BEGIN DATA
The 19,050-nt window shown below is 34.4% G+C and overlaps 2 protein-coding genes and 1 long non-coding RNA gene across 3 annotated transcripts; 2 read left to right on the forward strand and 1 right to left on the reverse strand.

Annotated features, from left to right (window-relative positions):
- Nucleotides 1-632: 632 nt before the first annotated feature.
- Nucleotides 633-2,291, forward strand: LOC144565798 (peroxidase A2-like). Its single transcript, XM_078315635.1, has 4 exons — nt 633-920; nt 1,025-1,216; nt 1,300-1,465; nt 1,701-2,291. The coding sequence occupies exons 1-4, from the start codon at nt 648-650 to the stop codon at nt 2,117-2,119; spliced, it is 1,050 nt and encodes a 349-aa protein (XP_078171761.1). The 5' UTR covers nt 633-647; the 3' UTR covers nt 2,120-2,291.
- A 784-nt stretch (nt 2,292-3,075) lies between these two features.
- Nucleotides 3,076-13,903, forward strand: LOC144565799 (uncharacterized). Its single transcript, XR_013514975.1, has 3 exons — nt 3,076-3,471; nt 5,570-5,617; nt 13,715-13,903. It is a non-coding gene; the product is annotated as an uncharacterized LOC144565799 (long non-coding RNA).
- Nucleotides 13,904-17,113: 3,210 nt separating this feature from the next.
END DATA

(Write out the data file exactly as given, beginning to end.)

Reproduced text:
The 19,050-nt window shown below is 34.4% G+C and overlaps 2 protein-coding genes and 1 long non-coding RNA gene across 3 annotated transcripts; 2 read left to right on the forward strand and 1 right to left on the reverse strand.

Annotated features, from left to right (window-relative positions):
- Nucleotides 1-632: 632 nt before the first annotated feature.
- Nucleotides 633-2,291, forward strand: LOC144565798 (peroxidase A2-like). Its single transcript, XM_078315635.1, has 4 exons — nt 633-920; nt 1,025-1,216; nt 1,300-1,465; nt 1,701-2,291. The coding sequence occupies exons 1-4, from the start codon at nt 648-650 to the stop codon at nt 2,117-2,119; spliced, it is 1,050 nt and encodes a 349-aa protein (XP_078171761.1). The 5' UTR covers nt 633-647; the 3' UTR covers nt 2,120-2,291.
- A 784-nt stretch (nt 2,292-3,075) lies between these two features.
- Nucleotides 3,076-13,903, forward strand: LOC144565799 (uncharacterized). Its single transcript, XR_013514975.1, has 3 exons — nt 3,076-3,471; nt 5,570-5,617; nt 13,715-13,903. It is a non-coding gene; the product is annotated as an uncharacterized LOC144565799 (long non-coding RNA).
- Nucleotides 13,904-17,113: 3,210 nt separating this feature from the next.